Dell XPS 12 review (hands on): Hybrid tops Dell’s new range
Leaked pictures of Dell’s Surface Pro rival, the XPS 12, have been around for some time now, but Dell has only just officially confirmed the existence of the new device. In an announcement that also encompassed the unveiling of two new XPS laptops, we had the chance to go hands-on with the device.
The XPS 12 will be available from January 2016 and, to be honest, it’s a bit of a weird one. It takes the detachable hybrid recipe that has proved so successful in the firm’s Venue range of tablets and, by the looks of things, actually makes it worse.
That starts with the appearance: for an XPS device, it’s surprisingly ugly. It’s mostly clad in matte-black plastic, squared-off unstylised edges, and only the kicked-up hinge at the back of the device serves to deliver any kind of visual interest.
This is a detachable hybrid, so the idea is that it’s usable as a laptop but, when you want to kick back and relax, you can pull the two apart and use the screen as a tablet. The problem with the XPS 12 is that the part that joins the two together hasn’t been well thought out.
First, there’s no hinge to speak of. Just a slot with a magnet holds the two halves together, and contacts provide power to the Bluetooth keyboard. There’s no adjustment available at all.
The base has no extra battery to boost stamina, and the magnet – at least in the “pre-production” versions I was shown – proved to be worryingly weak. So weak, in fact, that the tablet came loose from its moorings and fell to the floor during the demo session I attended.
The tablet survived the drop, which proves it’s reasonably tough, and the rest of the specification looks impressive. The XPS 12 will come equipped with:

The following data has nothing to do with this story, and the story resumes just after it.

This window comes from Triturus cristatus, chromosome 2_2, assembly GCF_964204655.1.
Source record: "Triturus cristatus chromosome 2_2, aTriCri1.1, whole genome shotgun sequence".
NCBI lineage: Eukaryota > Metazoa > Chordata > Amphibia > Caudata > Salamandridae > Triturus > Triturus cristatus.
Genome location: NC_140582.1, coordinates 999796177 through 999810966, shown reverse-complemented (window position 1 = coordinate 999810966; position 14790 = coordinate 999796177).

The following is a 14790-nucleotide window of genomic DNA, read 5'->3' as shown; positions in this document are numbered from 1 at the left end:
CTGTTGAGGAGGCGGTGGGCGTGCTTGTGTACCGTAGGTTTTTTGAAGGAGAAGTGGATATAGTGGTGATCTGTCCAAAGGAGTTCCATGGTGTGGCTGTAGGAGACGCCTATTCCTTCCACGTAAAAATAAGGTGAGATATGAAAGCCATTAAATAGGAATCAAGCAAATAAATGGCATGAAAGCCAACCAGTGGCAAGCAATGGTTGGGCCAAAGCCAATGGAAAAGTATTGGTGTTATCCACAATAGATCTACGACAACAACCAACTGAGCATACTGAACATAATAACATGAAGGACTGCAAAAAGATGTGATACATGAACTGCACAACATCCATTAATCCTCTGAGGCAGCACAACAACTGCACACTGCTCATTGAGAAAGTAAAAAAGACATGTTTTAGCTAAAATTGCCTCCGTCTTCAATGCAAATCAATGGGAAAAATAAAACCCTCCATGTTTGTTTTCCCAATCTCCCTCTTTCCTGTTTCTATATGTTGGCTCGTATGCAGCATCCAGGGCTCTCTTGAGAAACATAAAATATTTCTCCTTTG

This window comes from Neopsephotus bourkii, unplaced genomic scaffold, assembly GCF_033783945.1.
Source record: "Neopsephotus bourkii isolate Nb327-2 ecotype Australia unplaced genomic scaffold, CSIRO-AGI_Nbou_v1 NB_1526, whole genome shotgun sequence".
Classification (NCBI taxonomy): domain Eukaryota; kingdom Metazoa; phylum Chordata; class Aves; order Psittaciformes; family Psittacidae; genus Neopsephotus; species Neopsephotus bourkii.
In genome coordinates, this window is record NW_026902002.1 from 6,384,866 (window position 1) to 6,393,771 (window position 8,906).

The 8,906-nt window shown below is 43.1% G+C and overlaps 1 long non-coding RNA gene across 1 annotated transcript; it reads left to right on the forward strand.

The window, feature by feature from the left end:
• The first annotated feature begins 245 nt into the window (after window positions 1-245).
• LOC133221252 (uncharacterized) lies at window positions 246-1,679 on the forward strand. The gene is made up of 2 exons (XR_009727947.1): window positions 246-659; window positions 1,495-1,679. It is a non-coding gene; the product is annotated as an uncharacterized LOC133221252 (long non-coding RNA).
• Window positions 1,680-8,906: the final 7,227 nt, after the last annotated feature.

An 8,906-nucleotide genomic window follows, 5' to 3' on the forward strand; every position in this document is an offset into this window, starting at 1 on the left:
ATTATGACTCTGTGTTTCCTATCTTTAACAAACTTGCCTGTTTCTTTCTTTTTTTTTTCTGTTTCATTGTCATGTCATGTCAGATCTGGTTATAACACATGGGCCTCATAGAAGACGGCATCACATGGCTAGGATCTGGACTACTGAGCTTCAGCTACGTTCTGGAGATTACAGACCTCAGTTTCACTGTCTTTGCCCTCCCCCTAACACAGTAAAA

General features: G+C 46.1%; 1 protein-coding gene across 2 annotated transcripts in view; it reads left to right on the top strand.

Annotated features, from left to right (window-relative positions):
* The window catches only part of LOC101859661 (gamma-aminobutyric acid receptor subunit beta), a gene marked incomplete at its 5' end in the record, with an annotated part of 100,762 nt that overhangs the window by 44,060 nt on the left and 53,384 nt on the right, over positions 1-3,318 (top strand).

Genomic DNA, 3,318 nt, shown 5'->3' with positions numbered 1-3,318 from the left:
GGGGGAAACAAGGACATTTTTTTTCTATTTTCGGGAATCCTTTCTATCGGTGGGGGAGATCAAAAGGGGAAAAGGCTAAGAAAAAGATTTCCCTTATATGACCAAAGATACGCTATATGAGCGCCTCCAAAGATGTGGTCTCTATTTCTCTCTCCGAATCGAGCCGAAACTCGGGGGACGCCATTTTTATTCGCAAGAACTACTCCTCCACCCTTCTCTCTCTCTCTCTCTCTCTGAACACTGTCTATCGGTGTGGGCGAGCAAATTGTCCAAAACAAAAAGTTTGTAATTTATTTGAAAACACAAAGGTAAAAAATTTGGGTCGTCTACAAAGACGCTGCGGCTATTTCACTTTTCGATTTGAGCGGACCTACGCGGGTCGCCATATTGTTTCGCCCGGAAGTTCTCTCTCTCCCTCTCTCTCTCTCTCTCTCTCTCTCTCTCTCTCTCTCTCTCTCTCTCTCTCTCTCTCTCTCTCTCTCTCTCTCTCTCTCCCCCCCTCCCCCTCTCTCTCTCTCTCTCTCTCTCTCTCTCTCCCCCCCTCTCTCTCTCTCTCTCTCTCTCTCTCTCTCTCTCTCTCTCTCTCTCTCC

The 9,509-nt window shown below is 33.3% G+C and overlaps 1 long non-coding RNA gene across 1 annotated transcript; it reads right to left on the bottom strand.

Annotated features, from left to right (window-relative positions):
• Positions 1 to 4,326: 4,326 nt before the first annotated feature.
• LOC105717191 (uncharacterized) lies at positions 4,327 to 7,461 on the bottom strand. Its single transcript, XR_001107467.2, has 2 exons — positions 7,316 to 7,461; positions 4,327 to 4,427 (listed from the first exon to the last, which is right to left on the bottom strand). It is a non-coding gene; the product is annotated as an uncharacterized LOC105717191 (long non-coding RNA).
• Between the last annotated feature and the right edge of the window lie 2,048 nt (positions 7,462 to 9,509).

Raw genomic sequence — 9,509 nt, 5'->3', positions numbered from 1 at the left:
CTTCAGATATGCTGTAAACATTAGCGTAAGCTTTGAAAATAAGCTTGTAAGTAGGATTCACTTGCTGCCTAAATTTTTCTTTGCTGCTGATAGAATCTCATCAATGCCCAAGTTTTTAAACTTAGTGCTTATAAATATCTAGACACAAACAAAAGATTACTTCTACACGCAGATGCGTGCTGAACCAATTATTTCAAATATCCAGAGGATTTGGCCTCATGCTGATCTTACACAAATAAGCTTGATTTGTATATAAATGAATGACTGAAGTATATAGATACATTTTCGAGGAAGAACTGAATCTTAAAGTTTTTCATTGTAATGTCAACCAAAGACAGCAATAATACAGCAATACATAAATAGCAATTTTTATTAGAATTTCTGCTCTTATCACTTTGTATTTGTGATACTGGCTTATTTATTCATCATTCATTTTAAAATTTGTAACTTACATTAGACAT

Intel Skylake processors across the board
A 4K, “Infinity Edge”, IPS touchscreen
Thunderbolt 3 and USB Type-C connections on the tablet
Some models will have Intel RealSense cameras (but only on the rear)
I really liked typing on the keyboard. The keys felt cushioned in all the right places, while remaining positive in action, and the long travel just added to the comfort.
That “Infinity Edge” IPS display looked simply gorgeously, bursting with deep saturated colours and sharp as a tack. Best of all, Dell’s engineers appear to have ironed out the problems I experienced when I reviewed the Dell XPS 13 earlier this year, namely the backlight bleed and over-aggressive dynamic contrast.
As for core components, the Dell XPS 12 I was using (the “Signature Edition”) was equipped with an Intel Core m5-6Y54 running at a nominal clock speed of 1.1GHz bursting up to 1.5GHz, had 8GB of RAM, and was running Windows 10 64-bit.
Aside from this, details of the various options that will eventually be available in January were thin on the ground, and prices aren’t yet available either.
However, given the oddly stilted design, I’m not sure it’s going to provide anything more than a passing challenge to the Microsoft Surface Pro 4, Google Pixel C and Apple iPad Pro.
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